The goal of the MADEFAST exercise is to test MADE technology, determine future research directions, and establish design, manufacture, and communication technology infrastructures for the MADE community.
[Visual: "The MADEFAST vision" .]
Building on ARPA-developed infrastructure, MADEFAST participants were able to demonstrate that incremental research milestones can be coupled creatively with real product development schedules. MADEFAST delivered:
- a working missile seeker prototype,
[Visual: Footage of the final seeker]
- a detailed record of the product and process,
[Visual: Screen shot of the MADEFAST home page .]
- a working collaboration infrastructure,
[Visual: Screen shot of MADEFAST resources page .]
- an R&D road map for further development.
[Visual: Where is the road map?]
Design and manufacturing tools alone do not foster the distributed team approach to product development. The design and manufacturing technologies being developed by MADE participants, when combined with internet interconnectivity tools, produce a powerful, distributed engineering environment.
The single, most important process decision of the MADEFAST exercise was to document all phases of the project on the World Wide Web. The MADEFAST web provided all participants with immediate access to the state of the project. It also encouraged rapid integration of new team members and the preservation of work done by participants who rotated off the team.
[Visual: Video clip of Sam/Mark(?) mbone session with shared whiteboard containing seeker cross section.]
Internet communications tools allow for not only textual, voice and video communication between participants, but also for the sharing and simultaneous manipulation of design data. These tools, many of which were developed under MADE, together with on-line engineering expertise and services create the distributed engineering, communications infrastructure necessary for the success of the project.
[Visual: Line drawing of seeker .]
Date? Utah visits Texas Instruments and obtains design drawings of their optical seeker, which will guide design decisions for the MADEFAST seeker.
Date? Utah and Stanford hold a satellite conference to discuss design issues and project organization. (We don't have video of this.)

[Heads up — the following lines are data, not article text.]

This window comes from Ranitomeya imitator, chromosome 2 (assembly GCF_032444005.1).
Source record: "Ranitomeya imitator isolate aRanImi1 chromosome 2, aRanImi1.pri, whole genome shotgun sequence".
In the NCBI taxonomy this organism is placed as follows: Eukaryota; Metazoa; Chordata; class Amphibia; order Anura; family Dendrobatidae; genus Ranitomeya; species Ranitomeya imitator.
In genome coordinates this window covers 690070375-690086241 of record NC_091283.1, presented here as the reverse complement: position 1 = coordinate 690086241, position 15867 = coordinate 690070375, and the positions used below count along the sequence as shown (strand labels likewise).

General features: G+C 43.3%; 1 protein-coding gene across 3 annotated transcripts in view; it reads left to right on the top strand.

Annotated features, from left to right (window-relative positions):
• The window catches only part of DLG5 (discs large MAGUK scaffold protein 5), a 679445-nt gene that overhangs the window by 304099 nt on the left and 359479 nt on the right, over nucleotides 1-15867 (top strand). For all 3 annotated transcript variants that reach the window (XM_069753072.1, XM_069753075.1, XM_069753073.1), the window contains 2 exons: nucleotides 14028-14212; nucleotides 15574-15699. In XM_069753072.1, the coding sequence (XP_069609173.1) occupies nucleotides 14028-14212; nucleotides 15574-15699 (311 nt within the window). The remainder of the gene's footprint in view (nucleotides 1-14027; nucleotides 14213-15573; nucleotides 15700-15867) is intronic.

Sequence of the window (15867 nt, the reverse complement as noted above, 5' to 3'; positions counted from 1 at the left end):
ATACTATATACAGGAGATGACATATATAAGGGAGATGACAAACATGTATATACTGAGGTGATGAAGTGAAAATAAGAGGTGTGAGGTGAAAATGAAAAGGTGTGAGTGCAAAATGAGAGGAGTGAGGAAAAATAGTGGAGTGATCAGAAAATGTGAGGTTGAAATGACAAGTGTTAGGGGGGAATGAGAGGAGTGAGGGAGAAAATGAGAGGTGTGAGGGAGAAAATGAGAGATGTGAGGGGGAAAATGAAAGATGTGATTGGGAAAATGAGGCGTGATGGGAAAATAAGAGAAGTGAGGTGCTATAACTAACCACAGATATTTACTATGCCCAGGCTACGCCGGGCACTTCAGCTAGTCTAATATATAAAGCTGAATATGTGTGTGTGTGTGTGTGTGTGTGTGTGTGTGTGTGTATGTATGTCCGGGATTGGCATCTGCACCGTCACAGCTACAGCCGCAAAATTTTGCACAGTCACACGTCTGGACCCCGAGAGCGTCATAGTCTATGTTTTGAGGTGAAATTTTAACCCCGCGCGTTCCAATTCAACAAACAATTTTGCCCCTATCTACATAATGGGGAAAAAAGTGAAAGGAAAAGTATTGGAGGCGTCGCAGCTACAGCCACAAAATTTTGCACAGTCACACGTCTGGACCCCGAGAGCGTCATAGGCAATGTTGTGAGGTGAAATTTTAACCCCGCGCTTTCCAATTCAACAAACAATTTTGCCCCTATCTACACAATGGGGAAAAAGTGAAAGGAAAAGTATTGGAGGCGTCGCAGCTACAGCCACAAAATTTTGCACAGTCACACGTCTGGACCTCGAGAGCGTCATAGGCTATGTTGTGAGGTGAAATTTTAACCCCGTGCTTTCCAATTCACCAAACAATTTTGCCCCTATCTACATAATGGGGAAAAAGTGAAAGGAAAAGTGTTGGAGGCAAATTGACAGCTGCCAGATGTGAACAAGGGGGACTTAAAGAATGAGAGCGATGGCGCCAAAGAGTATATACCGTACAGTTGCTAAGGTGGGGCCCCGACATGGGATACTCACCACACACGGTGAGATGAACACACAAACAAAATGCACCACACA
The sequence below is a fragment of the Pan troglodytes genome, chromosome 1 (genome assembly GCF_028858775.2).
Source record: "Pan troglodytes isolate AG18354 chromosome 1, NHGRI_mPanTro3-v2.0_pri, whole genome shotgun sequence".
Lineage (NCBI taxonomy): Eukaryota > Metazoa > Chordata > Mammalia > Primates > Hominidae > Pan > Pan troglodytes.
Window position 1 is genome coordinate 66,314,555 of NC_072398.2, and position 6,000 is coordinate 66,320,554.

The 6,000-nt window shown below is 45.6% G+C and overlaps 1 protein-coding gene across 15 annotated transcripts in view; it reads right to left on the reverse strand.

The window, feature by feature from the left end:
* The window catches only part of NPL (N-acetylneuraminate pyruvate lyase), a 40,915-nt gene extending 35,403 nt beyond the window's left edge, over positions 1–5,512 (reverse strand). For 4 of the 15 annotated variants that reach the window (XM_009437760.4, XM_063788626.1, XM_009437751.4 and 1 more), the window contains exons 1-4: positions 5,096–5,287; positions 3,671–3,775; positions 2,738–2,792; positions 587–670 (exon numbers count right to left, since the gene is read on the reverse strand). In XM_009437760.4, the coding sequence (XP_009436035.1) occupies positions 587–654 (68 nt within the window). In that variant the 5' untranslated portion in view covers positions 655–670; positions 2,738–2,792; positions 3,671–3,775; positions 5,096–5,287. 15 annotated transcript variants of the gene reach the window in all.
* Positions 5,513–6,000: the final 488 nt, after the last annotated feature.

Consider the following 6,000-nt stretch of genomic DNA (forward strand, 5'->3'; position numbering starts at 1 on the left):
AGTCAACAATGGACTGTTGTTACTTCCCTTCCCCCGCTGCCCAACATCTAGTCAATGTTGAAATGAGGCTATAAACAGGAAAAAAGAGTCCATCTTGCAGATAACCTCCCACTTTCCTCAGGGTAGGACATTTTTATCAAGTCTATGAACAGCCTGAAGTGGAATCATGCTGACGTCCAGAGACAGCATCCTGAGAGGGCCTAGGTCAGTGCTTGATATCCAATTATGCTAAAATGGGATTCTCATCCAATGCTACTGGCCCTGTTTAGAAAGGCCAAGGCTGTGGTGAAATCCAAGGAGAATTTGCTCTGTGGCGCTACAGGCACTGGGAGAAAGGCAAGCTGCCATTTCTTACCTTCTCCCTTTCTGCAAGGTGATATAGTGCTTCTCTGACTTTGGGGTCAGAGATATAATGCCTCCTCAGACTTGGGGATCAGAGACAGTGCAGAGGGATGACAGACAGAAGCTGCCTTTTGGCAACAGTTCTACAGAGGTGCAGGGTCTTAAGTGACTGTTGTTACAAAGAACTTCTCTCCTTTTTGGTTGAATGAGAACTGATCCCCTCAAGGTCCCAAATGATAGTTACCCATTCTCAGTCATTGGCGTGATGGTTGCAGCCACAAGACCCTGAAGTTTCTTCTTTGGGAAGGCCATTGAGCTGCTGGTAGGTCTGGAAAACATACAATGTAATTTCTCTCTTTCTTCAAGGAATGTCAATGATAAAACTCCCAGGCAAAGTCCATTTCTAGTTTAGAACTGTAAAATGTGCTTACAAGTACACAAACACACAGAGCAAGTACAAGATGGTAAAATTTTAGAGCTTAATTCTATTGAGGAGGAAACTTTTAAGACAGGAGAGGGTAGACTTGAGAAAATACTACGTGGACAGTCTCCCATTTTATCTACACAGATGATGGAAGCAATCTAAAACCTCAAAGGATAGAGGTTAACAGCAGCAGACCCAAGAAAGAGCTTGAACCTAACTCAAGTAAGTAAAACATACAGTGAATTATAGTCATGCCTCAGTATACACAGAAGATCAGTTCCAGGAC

Early July: EIT uses Rockwell's Design Sheet to create optics design options. Utah generates preliminary images of the seeker design.
Date? Network video, audio and shared whiteboard play a key role in coming to agreement on a two-stage optics design.
Early August: Utah and MSU agree upon a seeker casing design. Utah manufactures and ships the mold for the casing to MSU. Fabrication is complete in late August.
October: Utah completes fabrication of the mechanical and optical seeker parts. The seeker was assembled and sent to Stanford for integration with the control components.
[Visual: SimLab MADEFAST scenario page .]
Cornell's Simlab performed analysis of the physical properties of the optical spider. The results were reported to the MADEFAST community via a web page.
[Visual: Video footage of the seeker.]
November 10th: The working seeker was demonstrated at the MADE PI meeting.
[Visual: Video of the final seeker (hopefully). At least use images from the web page with pictures of the seeker base .]
December - March: Efforts focus on producing a compact, portable seeker which highlights the various contributions of the MADEFAST community.
The MADEFAST exercise has shown that a small, geographically distributed group of engineers, with modest resources, can accomplish a significant task when supported by MADE tools and services and by the power of the internet.